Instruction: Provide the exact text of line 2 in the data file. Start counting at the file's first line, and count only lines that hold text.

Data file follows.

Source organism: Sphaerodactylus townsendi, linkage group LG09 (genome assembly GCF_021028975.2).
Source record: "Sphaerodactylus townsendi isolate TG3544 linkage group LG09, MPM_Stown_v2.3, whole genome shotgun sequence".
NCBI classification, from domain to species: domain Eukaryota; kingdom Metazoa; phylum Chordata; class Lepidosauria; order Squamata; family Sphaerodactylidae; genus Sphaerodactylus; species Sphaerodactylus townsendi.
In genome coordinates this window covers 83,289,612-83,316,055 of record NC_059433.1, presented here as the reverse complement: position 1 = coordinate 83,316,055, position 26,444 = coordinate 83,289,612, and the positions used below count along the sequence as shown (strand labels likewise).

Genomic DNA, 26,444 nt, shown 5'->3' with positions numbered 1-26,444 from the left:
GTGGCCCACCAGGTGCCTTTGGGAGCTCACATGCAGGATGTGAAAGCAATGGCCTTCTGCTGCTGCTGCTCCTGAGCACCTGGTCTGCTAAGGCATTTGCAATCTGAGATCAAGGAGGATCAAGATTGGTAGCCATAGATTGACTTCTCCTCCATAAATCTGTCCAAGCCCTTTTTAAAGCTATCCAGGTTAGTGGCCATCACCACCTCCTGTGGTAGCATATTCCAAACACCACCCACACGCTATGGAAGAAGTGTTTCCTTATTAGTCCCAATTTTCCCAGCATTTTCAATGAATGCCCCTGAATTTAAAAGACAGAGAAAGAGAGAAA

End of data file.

Source record: "Sphaerodactylus townsendi isolate TG3544 linkage group LG09, MPM_Stown_v2.3, whole genome shotgun sequence".